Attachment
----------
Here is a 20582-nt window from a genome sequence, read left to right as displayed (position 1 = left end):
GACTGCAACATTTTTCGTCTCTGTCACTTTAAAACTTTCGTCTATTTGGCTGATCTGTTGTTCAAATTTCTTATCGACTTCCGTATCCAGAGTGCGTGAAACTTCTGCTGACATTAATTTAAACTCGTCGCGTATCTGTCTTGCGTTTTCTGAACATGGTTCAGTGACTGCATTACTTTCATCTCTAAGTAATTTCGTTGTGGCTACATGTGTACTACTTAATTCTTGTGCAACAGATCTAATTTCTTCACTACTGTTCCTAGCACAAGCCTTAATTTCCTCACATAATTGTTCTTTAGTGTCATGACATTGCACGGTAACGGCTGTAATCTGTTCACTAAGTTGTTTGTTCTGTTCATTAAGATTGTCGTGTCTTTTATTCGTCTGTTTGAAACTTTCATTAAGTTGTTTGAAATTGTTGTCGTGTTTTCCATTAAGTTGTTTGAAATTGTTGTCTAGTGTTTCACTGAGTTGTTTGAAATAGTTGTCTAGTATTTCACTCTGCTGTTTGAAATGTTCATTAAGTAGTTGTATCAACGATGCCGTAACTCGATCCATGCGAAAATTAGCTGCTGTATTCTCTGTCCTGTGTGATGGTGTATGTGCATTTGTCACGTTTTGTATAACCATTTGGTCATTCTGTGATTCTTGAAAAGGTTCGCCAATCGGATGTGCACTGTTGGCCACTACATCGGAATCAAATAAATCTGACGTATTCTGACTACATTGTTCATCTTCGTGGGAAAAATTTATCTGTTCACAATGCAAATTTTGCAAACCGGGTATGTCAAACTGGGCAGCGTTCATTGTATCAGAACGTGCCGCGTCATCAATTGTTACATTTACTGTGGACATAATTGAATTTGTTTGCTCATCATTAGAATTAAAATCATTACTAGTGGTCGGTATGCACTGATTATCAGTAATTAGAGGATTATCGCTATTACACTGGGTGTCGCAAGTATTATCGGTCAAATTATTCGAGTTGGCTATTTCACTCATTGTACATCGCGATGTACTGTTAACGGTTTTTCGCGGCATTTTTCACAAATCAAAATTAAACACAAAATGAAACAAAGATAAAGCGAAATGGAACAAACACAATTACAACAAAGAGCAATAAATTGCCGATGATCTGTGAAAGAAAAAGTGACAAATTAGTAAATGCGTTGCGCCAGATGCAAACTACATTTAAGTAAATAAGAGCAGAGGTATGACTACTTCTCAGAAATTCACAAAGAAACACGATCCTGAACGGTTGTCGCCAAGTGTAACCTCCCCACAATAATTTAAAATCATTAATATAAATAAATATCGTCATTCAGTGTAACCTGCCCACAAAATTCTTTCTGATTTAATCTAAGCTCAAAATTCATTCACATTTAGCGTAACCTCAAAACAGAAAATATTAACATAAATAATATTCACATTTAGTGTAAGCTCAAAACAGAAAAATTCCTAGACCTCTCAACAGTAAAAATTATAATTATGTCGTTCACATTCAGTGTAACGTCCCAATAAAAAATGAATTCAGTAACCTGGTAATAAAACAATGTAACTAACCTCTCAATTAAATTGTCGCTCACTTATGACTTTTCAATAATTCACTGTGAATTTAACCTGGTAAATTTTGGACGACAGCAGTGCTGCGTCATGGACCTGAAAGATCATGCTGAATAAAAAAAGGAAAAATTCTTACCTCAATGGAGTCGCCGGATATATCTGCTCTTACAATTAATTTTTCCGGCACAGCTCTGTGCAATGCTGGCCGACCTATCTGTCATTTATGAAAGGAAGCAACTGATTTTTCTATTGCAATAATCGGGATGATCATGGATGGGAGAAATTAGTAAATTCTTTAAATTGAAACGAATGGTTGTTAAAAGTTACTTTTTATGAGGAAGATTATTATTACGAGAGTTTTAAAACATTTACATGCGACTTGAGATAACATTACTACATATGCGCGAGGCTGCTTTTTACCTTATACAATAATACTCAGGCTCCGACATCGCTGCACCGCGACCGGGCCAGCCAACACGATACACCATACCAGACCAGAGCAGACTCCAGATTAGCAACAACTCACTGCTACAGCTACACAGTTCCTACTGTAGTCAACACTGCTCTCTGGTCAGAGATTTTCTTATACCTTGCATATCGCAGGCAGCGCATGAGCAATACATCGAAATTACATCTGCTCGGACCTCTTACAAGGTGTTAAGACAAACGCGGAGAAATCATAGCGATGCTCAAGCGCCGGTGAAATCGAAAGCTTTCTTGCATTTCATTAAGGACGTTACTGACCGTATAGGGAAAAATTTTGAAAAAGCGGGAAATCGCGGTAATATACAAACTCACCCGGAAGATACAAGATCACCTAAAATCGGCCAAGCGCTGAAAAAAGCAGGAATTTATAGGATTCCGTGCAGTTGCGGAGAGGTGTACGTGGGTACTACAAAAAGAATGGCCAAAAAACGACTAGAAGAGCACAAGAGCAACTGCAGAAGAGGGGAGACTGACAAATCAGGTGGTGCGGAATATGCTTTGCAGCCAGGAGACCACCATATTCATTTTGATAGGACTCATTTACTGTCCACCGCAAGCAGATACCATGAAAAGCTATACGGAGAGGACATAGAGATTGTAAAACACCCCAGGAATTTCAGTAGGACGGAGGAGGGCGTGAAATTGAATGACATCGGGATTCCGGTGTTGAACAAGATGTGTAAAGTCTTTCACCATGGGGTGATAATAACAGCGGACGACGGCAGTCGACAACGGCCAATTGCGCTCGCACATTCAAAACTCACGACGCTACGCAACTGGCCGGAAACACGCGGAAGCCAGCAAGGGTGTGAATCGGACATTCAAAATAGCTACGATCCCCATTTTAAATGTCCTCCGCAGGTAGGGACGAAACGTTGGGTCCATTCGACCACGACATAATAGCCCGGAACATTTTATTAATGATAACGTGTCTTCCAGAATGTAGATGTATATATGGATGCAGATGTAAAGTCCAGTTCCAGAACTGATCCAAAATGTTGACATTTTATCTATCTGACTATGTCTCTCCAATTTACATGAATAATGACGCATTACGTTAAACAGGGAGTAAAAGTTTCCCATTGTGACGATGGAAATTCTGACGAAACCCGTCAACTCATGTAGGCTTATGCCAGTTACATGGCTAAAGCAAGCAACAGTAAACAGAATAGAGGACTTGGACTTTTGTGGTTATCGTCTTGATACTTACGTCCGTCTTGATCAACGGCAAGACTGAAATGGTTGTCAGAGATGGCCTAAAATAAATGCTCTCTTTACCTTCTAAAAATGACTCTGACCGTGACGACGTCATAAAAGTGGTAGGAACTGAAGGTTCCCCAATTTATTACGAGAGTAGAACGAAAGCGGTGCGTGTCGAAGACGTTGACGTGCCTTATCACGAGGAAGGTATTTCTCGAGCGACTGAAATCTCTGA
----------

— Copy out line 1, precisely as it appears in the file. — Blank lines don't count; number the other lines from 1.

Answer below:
Here is a 20582-nt window from a genome sequence, read left to right as displayed (position 1 = left end):